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Discussion Starter · #1 ·
Hi guys time for a story with questions at the end.
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I've got a 1999 Bathurst edition that I've been swapping an early '09 Aurion engine into in the comfort of my apartment carpark space.
For you yanks in here, that's an NA rev 3 3SGE engine, and the Aurion is basically a Camry with design work by the guy who made Commodores look good.

So I got everything mechanically done, having followed the videos Gouky made religiously. I downloaded them off Youtube since in 2 stories underground in the carpark ( no reception). I did the same for the wiring, and was a little concerned since hit guide is for a USDM 1993 Turbo, while mine is obviously a bit newer and a non-turbo.

There were some concerns, for example E6 connector had some different wiring configurations, but I probed out the wires that I needed and re-pinned the connector to match the guide.

Same with EA1, though the only difference there was the starter relay ground was in a different pin, and was the Green-red colour indicating factory anti-theft system.
I am 99% confident on this, and am going to test soon with a genuine ground in place of the anti-theft ECU.
The reason I'm reassuring you of this should become obvious in a moment.

I was really struggling with my starter. the solenoid would clack the gear over, but there was no evidence the starter tried to crank at all. I pulled it out, it bench tested fine (popped out and span freely), gave it a few whacks to show it who's boss, then bolted it back in. I checked the alignment of the S54 against the 2GR, everything seemed fine.
Now Gouki's videos are fantastic, easy to follow and obviously the presenter is a well put together young chap :)
But at no point in Video #3 (Wiring) or Video #4 (final engine bay steps) does he mention grounding the engine out.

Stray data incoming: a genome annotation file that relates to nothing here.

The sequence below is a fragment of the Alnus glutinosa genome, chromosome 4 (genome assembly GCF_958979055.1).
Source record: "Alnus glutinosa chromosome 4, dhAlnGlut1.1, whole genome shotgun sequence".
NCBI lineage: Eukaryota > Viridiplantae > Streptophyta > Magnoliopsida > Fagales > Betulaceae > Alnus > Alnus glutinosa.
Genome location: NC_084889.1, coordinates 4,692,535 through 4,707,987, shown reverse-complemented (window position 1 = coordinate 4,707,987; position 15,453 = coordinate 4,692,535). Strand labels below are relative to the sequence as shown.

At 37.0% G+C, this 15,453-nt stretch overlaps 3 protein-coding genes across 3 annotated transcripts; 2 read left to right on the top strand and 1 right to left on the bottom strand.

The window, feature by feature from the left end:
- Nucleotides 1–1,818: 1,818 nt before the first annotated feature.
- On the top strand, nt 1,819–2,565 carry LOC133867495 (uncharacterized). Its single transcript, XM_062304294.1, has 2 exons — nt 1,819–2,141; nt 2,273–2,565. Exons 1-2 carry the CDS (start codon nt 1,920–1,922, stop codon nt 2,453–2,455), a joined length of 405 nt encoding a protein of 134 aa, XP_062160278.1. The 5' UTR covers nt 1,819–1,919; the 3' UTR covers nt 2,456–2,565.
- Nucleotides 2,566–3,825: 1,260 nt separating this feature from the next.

I figured this out eventually and installed the original small wires and one big chungus:
1 wire from near crank side of block to rear firewall
1 wire from bell housing to firewall
Fat cable from bell housing to left hand engine mount. (I didn't realise this, but the engine mount side was only finger tight from when I dropped the 3S-GE)

I still couldn't crank, possibly because of the big cable's hidden flaw, so I pulled out the jumper cables and proceeded to beat the everliving connect the battery to the positive terminal of the starter and the negative straight onto the starter casing. This produced some desultory cranking, which was a GREAT SUCCESS!! Finally I knew the problem wasn't mechanical and I wouldn't have to tear down my build.
Little did I know, I was about to almost burn it down instead.

I had previously checked the resistance from battery terminal to starter positive, and it was 0.2 ohms or so, and similar from the casing to the chassis. I suspect that a $20 multi-meter isn't capable of testing resistance at hundreds of amps, however, as I believe the resistance would change at higher current (?). I'm not an electrical engineer.

Anyway, since those wires were nominally good, I decided to pop the battery back into the car and try cranking it with a key instead of shorting the starter relay, as I thought maybe my previous success might have loosened the problem up.

I tightened the terminals down nice and tight. Don't want to get any extra resistance!
I turn off the anti-theft by unlocking the car.
I push on the clutch (I don't thin this car has a clutch switch, but still)
I turn the key: CLACK. Nothing.
:cautious::cautious::cautious::cautious::cautious:

So I pulled the keys out, wandered around the back and stood there, staring, thinking...
I decided to see if it was the wiring form ignition switch to starter relay, or something else. So I powered the starter relay with a spare external 12V battery.
The car verrrryyy slowwwly cranked. just eking past the compression point.
I was nonplussed, and pulled my probes from the starter relay.

and..... the car kept cranking.
WHAT.

Suddenly I realised I had no way to turn it off. the keys weren't even in the IG switch!
I RAN to the battery. Realised I had bolted it in securely.